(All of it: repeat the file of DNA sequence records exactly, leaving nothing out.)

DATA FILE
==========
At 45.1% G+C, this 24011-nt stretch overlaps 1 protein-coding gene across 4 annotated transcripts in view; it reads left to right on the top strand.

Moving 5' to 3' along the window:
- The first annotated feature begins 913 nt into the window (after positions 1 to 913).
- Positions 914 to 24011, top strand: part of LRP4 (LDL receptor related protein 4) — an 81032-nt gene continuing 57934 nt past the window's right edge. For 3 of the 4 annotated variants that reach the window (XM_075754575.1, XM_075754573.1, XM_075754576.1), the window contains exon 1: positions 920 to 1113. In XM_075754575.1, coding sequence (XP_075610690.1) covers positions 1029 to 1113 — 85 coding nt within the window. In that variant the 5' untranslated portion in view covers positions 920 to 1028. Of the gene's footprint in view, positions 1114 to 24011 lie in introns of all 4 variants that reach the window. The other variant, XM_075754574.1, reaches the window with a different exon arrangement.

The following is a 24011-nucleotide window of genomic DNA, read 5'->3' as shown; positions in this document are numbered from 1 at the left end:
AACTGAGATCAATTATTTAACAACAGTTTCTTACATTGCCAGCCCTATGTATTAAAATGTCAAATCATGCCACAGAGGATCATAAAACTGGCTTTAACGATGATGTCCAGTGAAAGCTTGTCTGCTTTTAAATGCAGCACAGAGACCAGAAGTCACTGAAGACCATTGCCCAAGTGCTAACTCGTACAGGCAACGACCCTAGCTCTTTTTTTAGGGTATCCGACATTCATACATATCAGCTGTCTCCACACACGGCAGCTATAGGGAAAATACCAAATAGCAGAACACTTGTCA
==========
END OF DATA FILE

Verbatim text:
At 45.1% G+C, this 24011-nt stretch overlaps 1 protein-coding gene across 4 annotated transcripts in view; it reads left to right on the top strand.

Moving 5' to 3' along the window:
- The first annotated feature begins 913 nt into the window (after positions 1 to 913).
- Positions 914 to 24011, top strand: part of LRP4 (LDL receptor related protein 4) — an 81032-nt gene continuing 57934 nt past the window's right edge. For 3 of the 4 annotated variants that reach the window (XM_075754575.1, XM_075754573.1, XM_075754576.1), the window contains exon 1: positions 920 to 1113. In XM_075754575.1, coding sequence (XP_075610690.1) covers positions 1029 to 1113 — 85 coding nt within the window. In that variant the 5' untranslated portion in view covers positions 920 to 1028. Of the gene's footprint in view, positions 1114 to 24011 lie in introns of all 4 variants that reach the window. The other variant, XM_075754574.1, reaches the window with a different exon arrangement.

The following is a 24011-nucleotide window of genomic DNA, read 5'->3' as shown; positions in this document are numbered from 1 at the left end:
AACTGAGATCAATTATTTAACAACAGTTTCTTACATTGCCAGCCCTATGTATTAAAATGTCAAATCATGCCACAGAGGATCATAAAACTGGCTTTAACGATGATGTCCAGTGAAAGCTTGTCTGCTTTTAAATGCAGCACAGAGACCAGAAGTCACTGAAGACCATTGCCCAAGTGCTAACTCGTACAGGCAACGACCCTAGCTCTTTTTTTAGGGTATCCGACATTCATACATATCAGCTGTCTCCACACACGGCAGCTATAGGGAAAATACCAAATAGCAGAACACTTGTCA